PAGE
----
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Meet USDA’s Youngest Ally in the Fight against Invasive Species: Ben Shrader, Invasive Hunter

In the battle to preserve agriculture and the environment, Ben Shrader is Luke Skywalker and invasive species are Darth Vader.

Ben, a young man from central Texas, first became interested in invasive species after reading a newspaper article about plants wreaking havoc on native ecosystems. Also known as “Commander Ben,” he describes it as a “battle in nature, like good versus evil” and decided that he wanted to help the “good guys” win.

In his first of many spars with invasive species, Ben conducted a science fair project on giant reed (Arundo donax), an invasive plant that is damaging riparian ecosystems in his home state of Texas. But Ben didn’t stop there. Combining his love for filmmaking with his passion for science, Ben created a blog entitled “Commander Ben-The Invasive Hunter,” where he records his exploits and posts videos and other content to teach kids about the fight against invasive species.

When asked what young people can do to get involved, Ben recommends to “First, educate yourself about the area of science you’re interested in and then do field work to get hands-on experience. You can try different science activities, including pulling out invasive plants, looking through telescopes, doing chemistry experiments, digging for rocks and fossils, and observing things through a microscope.”

Kelsey Branch, APHIS Biologist, is pictured with “Commander” Ben Shrader, Invasive Hunter.

Kelsey Branch, APHIS Biologist, is pictured with “Commander” Ben Shrader, Invasive Hunter.

I first met Ben at Kids’ Day, an event held at the U.S. Botanic Garden to kick off National Invasive Species Awareness Week in Washington, DC. At Kids’ Day, Ben led the “Invasive Hunter Academy,” a brief program designed to teach kids about combatting invasive species in their area. In the near future, Ben hopes to make more “Battles with Invasives” videos, interview scientists at the Environmental Sciences Institute at the University of Texas, work with the Lady Bird Johnson Wildflower Center, and find new opportunities to bring his Invasive Hunter Academy to more kids.

Ben is an extraordinary young man and I am honored to have met him. He is one of those people that will excel at everything he attempts, because of his love for learning, creativity, and great work ethic. When asked what one thing he would change about the world, Ben replied that he would “prevent the burning of the ancient Library of Alexandria in Egypt. Because of that loss, we, as a people, experienced a significant set-back and had to spend a lot of time relearning so much. If those books had never been destroyed, technology would be further advanced today.”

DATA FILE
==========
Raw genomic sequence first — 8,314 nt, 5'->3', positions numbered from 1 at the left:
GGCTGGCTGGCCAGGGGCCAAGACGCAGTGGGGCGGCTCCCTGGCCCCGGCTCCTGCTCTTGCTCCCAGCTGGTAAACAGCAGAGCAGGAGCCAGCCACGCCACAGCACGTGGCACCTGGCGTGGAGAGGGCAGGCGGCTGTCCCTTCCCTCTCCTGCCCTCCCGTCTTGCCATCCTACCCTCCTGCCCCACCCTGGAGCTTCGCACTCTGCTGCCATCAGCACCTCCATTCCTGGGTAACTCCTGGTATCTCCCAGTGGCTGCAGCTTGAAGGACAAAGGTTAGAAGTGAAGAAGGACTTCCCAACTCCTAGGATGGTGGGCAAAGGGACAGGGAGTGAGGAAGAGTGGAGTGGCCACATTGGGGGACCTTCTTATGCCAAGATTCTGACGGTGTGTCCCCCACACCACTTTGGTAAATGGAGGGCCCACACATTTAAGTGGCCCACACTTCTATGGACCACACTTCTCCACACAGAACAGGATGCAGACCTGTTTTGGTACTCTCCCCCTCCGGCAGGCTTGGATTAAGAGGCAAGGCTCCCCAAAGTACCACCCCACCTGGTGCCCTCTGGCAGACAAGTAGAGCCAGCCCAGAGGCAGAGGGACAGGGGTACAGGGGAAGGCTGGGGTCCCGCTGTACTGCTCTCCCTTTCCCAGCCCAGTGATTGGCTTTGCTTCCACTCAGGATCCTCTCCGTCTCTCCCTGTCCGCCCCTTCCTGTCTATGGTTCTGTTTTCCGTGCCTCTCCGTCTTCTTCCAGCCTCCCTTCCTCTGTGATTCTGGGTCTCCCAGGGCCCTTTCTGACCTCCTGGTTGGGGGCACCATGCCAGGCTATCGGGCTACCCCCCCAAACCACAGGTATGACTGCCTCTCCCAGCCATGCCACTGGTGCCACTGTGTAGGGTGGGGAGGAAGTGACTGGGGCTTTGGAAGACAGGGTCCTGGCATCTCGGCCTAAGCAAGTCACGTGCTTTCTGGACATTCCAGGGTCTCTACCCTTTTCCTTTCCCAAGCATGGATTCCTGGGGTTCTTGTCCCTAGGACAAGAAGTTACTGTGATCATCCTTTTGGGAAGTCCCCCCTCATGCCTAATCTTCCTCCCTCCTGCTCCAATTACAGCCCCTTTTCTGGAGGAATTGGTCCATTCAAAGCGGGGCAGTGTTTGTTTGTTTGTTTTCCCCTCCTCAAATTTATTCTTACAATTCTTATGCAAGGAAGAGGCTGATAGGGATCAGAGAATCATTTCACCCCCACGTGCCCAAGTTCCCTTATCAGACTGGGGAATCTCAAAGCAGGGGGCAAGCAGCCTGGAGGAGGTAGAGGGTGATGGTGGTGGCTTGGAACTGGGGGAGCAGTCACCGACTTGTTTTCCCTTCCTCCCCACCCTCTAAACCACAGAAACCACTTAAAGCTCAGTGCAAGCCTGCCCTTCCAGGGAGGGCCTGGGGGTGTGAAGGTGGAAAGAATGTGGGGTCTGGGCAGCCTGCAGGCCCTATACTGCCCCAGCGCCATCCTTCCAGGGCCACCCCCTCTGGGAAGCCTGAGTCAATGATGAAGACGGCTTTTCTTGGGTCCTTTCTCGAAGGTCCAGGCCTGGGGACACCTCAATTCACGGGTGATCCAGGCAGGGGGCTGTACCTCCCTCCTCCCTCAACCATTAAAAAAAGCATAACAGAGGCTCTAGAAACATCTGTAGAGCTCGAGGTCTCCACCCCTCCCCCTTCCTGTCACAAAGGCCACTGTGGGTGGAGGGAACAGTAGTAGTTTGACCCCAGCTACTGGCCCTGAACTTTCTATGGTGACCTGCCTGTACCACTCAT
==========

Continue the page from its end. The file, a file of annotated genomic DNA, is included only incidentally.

It is safe to say that we can expect great things from Ben Shrader, Invasive Hunter. Keep up with Ben’s battle against invasive species by following his blog at www.commanderben.com.

USDA’s Animal and Plant Health Inspection Service (APHIS) has declared April as Invasive Plant Pest and Disease Awareness Month. Throughout the month, APHIS will post a series of blog entries here and also share invasive plant pest and disease information through our twitter feed. APHIS and its federal and state partners are fighting to protect our communities, our public lands, and our agricultural resources from invasive species. But we can’t do it alone. Join the fight by visiting www.HungryPests.com.

Commander Ben incorporates hands-on activities into his Invasive Hunter Academy, encouraging kids to join the fight against invasive species!

Commander Ben incorporates hands-on activities into his Invasive Hunter Academy, encouraging kids to join the fight against invasive species!

 

4 Responses to “Meet USDA’s Youngest Ally in the Fight against Invasive Species: Ben Shrader, Invasive Hunter”

  1. Pam Schneider says:

    It is so important to expose young people to the problem of invasive species. I never
    had any information about the subject until I mastered in horticulture decades
    later. I have spent the last 2 decades removing buckthorn, Japanese honeysuckle and garlic mustard from my property. I am also planting only native species; I have removed
    very many non-native plants I purchased due to my own ignorance. I continually have to fight the invasives coming from my neighbor’s yard. We need desperately to educate at the community and neighborhood level, especially new residents.

  2. Robert Wymer says:

    Ben, it is fantastic to see you making your own important roads and having fun doing it! Is grandpa ‘O B One’

  3. tammy james says:

    Hi Kelsey,
    An extremely well written post here. good to know there are people like you(and Ben) who are on the job in such an effective way. Maybe you’re the ones I should have addressed my comments of April 7th to. Since the date is past, I’m afraid no one will read it. And it needs to be read.
    Perhaps it is the young professionals like you, along with active and caring minds like Ben’s who are actually in a position to get some balls rolling to change the sickening status quo. Change starts with education. Only no one is teaching about the ugly part of the equation. And so it goes on and on.
    Please read my email of April 7th (about the APHIS) and if you think it needs to get to someone other than Dr. Parham, please pass it along. It’s a huge agency. And I thought it would get lost in the shuffle, not being the current date.
    Thank you in advance, for any effort on your part.

  4. Ruth Taylor says:

    I am proud to be related to you, Commander Ben. Keep up the good work. You can come to WV and help us keep out foreign species as well. Hope to meet you this summer.

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